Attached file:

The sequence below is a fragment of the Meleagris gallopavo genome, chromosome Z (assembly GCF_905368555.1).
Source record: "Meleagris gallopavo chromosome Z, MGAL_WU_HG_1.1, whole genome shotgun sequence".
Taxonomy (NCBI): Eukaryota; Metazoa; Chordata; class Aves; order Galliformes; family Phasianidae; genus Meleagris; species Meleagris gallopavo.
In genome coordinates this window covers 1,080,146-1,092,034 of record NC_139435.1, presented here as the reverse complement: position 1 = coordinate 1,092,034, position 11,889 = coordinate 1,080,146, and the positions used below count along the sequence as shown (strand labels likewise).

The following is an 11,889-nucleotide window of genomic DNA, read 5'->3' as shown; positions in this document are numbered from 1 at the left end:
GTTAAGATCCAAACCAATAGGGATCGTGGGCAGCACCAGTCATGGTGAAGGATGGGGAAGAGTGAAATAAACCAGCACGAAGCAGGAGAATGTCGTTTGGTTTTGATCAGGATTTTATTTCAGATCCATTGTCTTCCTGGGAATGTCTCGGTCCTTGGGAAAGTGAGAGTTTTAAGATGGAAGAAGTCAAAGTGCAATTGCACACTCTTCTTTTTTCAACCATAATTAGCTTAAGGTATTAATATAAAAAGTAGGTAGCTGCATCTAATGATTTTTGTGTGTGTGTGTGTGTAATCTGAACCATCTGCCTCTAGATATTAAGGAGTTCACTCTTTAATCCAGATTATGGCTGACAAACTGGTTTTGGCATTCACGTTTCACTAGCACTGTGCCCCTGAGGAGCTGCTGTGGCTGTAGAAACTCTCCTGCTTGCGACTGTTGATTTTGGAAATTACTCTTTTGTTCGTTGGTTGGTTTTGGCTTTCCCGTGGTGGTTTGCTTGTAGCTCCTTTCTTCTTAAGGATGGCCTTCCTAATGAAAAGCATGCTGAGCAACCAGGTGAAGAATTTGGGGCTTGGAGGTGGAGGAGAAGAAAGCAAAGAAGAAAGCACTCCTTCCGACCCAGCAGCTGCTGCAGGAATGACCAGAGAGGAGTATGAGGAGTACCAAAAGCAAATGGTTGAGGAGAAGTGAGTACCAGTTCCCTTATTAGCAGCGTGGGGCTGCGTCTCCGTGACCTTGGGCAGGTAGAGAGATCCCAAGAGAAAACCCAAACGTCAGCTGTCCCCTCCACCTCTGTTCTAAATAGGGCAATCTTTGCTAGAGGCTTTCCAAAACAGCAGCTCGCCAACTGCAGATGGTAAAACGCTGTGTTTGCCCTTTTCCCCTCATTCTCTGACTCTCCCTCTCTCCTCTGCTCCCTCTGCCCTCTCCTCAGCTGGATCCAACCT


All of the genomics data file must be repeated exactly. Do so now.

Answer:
The sequence below is a fragment of the Meleagris gallopavo genome, chromosome Z (assembly GCF_905368555.1).
Source record: "Meleagris gallopavo chromosome Z, MGAL_WU_HG_1.1, whole genome shotgun sequence".
Taxonomy (NCBI): Eukaryota; Metazoa; Chordata; class Aves; order Galliformes; family Phasianidae; genus Meleagris; species Meleagris gallopavo.
In genome coordinates this window covers 1,080,146-1,092,034 of record NC_139435.1, presented here as the reverse complement: position 1 = coordinate 1,092,034, position 11,889 = coordinate 1,080,146, and the positions used below count along the sequence as shown (strand labels likewise).

The following is an 11,889-nucleotide window of genomic DNA, read 5'->3' as shown; positions in this document are numbered from 1 at the left end:
GTTAAGATCCAAACCAATAGGGATCGTGGGCAGCACCAGTCATGGTGAAGGATGGGGAAGAGTGAAATAAACCAGCACGAAGCAGGAGAATGTCGTTTGGTTTTGATCAGGATTTTATTTCAGATCCATTGTCTTCCTGGGAATGTCTCGGTCCTTGGGAAAGTGAGAGTTTTAAGATGGAAGAAGTCAAAGTGCAATTGCACACTCTTCTTTTTTCAACCATAATTAGCTTAAGGTATTAATATAAAAAGTAGGTAGCTGCATCTAATGATTTTTGTGTGTGTGTGTGTGTAATCTGAACCATCTGCCTCTAGATATTAAGGAGTTCACTCTTTAATCCAGATTATGGCTGACAAACTGGTTTTGGCATTCACGTTTCACTAGCACTGTGCCCCTGAGGAGCTGCTGTGGCTGTAGAAACTCTCCTGCTTGCGACTGTTGATTTTGGAAATTACTCTTTTGTTCGTTGGTTGGTTTTGGCTTTCCCGTGGTGGTTTGCTTGTAGCTCCTTTCTTCTTAAGGATGGCCTTCCTAATGAAAAGCATGCTGAGCAACCAGGTGAAGAATTTGGGGCTTGGAGGTGGAGGAGAAGAAAGCAAAGAAGAAAGCACTCCTTCCGACCCAGCAGCTGCTGCAGGAATGACCAGAGAGGAGTATGAGGAGTACCAAAAGCAAATGGTTGAGGAGAAGTGAGTACCAGTTCCCTTATTAGCAGCGTGGGGCTGCGTCTCCGTGACCTTGGGCAGGTAGAGAGATCCCAAGAGAAAACCCAAACGTCAGCTGTCCCCTCCACCTCTGTTCTAAATAGGGCAATCTTTGCTAGAGGCTTTCCAAAACAGCAGCTCGCCAACTGCAGATGGTAAAACGCTGTGTTTGCCCTTTTCCCCTCATTCTCTGACTCTCCCTCTCTCCTCTGCTCCCTCTGCCCTCTCCTCAGCTGGATCCAACCT